The evidence is clear: the lack of affordable and accessible child care is drowning America’s working families.
A 2018 poll by the Center for American Progress and Community Change found that the majority of respondents said it was nearly impossible for them to find affordable child care. Other studies have found a quarter of families have gone into debt to pay for care.
It’s no surprise then that Americans – regardless of political affiliation – overwhelmingly support making child care and preschool more affordable as well as paying child care workers and early educators a fair wage. (Almost nine out of 10 child care educators make less than $15 an hour.) Too many of us have experienced or know relatives and friends who’ve had to give up promotions, choose less rewarding jobs or turn down job training or education because of child care issues.
As a mom and preschool teacher in New Mexico and a mom in Michigan, we know firsthand the effects of struggling to get by and pay for child care. As women of color, we know that this crisis especially hurts low-income households of color.
One of us has surpassed a state’s annual earnings limit by only $50 and had to pay an additional $100 per paycheck for only part-time child care. The other has strung together three child care jobs to earn an annual salary of $25,000 and still needed government assistance to get by.
The data bears out our experiences. American Indian and Latino families are most likely to live in areas where children outnumber available child care options. Black families, meanwhile, work hard, earn less and have fewer options for care than white counterparts.
Last year, Congress approved a historic increase in child care funding, a step in the right direction, but it is nowhere near enough to address the crisis. We need more federal investments, but we recognize that the path to get there starts in our communities, which is why much of the action to advance our movement for child care and early learning continues to take place at the state level.
In Michigan, nearly half of the state’s families with young children live in child care deserts. Parents are pushing the governor and other state officials to increase the income eligibility limit for child care assistance– now at $27,729 for a family of three– and raise wages for child care providers. The state has resources to address the need, including $63 million it received from the federal government last year for early learning. The new governor, Gretchen Whitmer, supports increasing preschool funding and grassroots leaders are working to ensure that children under three are also included in her plans.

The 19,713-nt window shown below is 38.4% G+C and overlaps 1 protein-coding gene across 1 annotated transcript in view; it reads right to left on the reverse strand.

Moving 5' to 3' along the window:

Parents and child care providers in New Mexico this year pushed state legislators to put more money in child care. The state’s new governor, Michelle Lujan Grisham, supported the move so strongly that she put forward budget proposals to increase funding by $60 million to improve operations, increase educators’ minimum hourly pay to at least $12 and use the state’s Permanent Land Grant Fund to help fund child care program improvements. Governor Grisham also proposed the establishment of a new Department of Early Childhood Education and Care to improve the outlook and well-being of children from birth to age five. Unfortunately, the state Senate nixed the idea of tapping the fund for education but agreed to a budget increase of $35.6 million, the formation of the new department and the wage increase.
We also know of grassroots efforts underway in California, Oregon, Washington, Massachusetts, and Illinois to push for improvements in their child care and early education systems.
In recent weeks, we’ve seen more activity at the federal level that includes the reintroduction of the Child Care for Working Families Act by Sen. Patty Murray and Rep. Bobby Scott to guarantee affordable child care and upgrade the quality of care. U.S. Sen. Elizabeth Warren’s recent proposal to expand child care to all families sets her apart from a very crowded field of Democratic presidential candidates and politicizes a crisis that affects so many families. Her call for early child care educators to be paid a decent wage could transform employment opportunities.
Warren is in good company with former Georgia gubernatorial candidate Stacey Abrams, who led the way with her Cradle to Career plan that said early childhood education should take priority over multi-million tax dollar handouts and loopholes for the very wealthy.
Abrams attracted more voters than any other Democratic candidate ever has in a state that is a clear Republican stronghold. Her plan illustrated how vital child care is to working parents, children, and a robust economy. It is a lesson other 2020 candidates, especially those running for president, would be wise to learn.
At the end of the day, we all want what’s best for our children. We want them in the safest hands with the best care that gives them a strong foundation for a bright future.
And we can do it. We can save our families from this national crisis by offering the life preservers they need to afford high-quality child care and early learning for their little ones.
Carmella Salinas is a mom, grandmother, an early childhood educator with 17 years of experience, and a grassroots leader with Organizers in the Land of Enchantment-OLE in New Mexico. Tameka Ramsey is a mom, new grandmother, and a grassroots leader with Mothering Justice in Michigan.